Organic farming promotes indigenous varieties of seeds rather than hybrids, so that the farmer is not dependent on seed marketing companies - a major saving. Women play a crucial role in selection and preservation of seeds.

Better yields

The popular myth that organic farming leads to lower yields has been exploded by trials conducted worldwide, including India. The Tamil Nadu Agricultural University's study on organic cultivation of green chilli found it produced better yields and quality. Likewise, the University of Agricultural Sciences, Dharwar, Karnataka, found more viability in organic cultivation of groundnut and french beans. Punjab Agricultural University studies found use of organic inputs produced better rice yields.

As ICAR Director-General Mangala Rai pointed out, in rainfed agricultural systems, organic farming produces consistently better yields. In Green Revolution areas, too, there is no diminishing of yields. Even the World Bank admits: "Farmers in developing countries who switch to organic agriculture achieve higher earnings and a better standard of living, according to a series of studies conducted in China, India and six Latin American countries by the International Fund for Agricultural Development (IFAD)."

Asha Mawasi, a small farmer of Tagi village in Madhya Pradesh, is one of the half-dozen women cultivators who have joined an organic farmers' collective under the aegis of the Krishi Vigyan Kendra (KVK) in Chitrakoot, Madhya Pradesh. She says: "We do not use chemical fertilisers nor chemical pesticides as they destroy the crops. We follow what the KVK tells us and also our traditional agricultural practices, like nakshatra farming (going according to the movement of the planets). Our harvest is better and there are no pests or diseases."

All over the country, groups of small and marginal farmers are coming together to form organic farming collectives. Through NGOs or government agencies, they are getting their farms certified as organic, thus opening up markets in Indian and abroad.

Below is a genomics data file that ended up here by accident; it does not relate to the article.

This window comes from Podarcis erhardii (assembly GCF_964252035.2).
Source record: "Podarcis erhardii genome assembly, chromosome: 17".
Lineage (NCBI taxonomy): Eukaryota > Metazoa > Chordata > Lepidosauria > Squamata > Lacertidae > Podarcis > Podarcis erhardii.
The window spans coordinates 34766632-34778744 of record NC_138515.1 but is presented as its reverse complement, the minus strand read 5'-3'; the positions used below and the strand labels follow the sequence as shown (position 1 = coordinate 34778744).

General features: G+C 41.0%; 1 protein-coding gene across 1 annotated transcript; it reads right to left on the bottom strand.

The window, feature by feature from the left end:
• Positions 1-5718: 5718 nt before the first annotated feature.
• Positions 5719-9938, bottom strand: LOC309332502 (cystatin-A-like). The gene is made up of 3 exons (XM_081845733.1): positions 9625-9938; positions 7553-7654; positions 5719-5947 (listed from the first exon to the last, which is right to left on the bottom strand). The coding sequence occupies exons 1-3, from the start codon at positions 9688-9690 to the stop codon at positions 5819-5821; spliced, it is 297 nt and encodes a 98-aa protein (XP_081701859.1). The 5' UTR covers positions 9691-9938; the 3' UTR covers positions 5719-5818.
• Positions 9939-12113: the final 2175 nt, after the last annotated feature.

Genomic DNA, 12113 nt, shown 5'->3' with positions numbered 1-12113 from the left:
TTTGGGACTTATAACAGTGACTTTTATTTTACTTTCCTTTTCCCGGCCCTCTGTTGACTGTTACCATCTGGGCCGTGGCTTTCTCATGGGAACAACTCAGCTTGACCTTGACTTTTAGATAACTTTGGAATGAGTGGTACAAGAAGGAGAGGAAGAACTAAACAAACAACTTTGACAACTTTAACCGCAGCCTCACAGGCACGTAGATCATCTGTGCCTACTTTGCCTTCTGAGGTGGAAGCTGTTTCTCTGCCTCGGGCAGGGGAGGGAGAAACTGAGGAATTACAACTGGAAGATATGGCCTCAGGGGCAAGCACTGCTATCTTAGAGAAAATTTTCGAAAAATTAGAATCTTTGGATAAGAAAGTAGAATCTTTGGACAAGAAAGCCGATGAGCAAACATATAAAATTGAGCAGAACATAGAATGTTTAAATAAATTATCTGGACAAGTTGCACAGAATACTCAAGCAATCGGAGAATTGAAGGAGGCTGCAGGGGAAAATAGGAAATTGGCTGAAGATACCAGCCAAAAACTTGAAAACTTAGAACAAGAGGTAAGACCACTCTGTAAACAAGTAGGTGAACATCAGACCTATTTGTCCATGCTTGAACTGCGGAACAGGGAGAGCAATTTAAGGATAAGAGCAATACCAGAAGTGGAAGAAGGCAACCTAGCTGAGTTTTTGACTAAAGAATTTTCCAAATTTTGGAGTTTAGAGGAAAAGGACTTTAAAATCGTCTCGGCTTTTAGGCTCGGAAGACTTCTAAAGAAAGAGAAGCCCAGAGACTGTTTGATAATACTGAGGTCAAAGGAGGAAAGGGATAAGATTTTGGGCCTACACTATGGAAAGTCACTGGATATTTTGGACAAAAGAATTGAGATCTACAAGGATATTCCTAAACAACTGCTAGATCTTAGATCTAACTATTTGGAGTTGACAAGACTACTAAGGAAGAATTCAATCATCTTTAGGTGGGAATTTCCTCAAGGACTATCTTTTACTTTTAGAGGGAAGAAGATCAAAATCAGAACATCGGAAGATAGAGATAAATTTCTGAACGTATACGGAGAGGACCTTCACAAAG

What's lagging, however, is any major change in government policy. The success of organic agriculture demonstrated by Vandana Shiva's Navdanya, the Kheti Virasat mission in Punjab, the Uttaranchal Organic Commodities Boards, the Maharashtra Organic Farmers' Association, the Spices Board and countless other agencies have forced the Ministry of Agriculture to set up a National Centre for Organic Farming (NCOF).

But, in terms of policy, the government continues to listen to the pesticide, fertiliser, agri-machinery, bio-technology and seed lobbies. Chemical agriculture is subsidised, organic agriculture is not. It has been left to the Ministry of Commerce to lay down standards for organic certification and for state governments to promote organic agriculture.

Although 68 per cent of the total agricultural land available in India is believed to be under de facto non-chemical farming, no effort has been made to improve yields through organic methods or obtain organic certification (thus opening up world markets to India's organic farmers). Only 6,000 farms, with a total area of 76,000 hectares, are currently certified as organic.

Source: Women's Feature Service

Related links:
Can organic farming feed us all?

Indian farmers reap rich dividends by going organic

Organics can provide a route out of poverty

Organic farming 'improving Ethiopian yields'

© People & the Planet 2000 - 2008
Winnowing Wheat, South Asia. Photo: CGIAR
picture gallery
printable version
email a friend
Latest features

For more details of how you can help, click here.

   overview | newsfile | books | films | links | factfile | features | glossary 
designed & powered by tincan ltd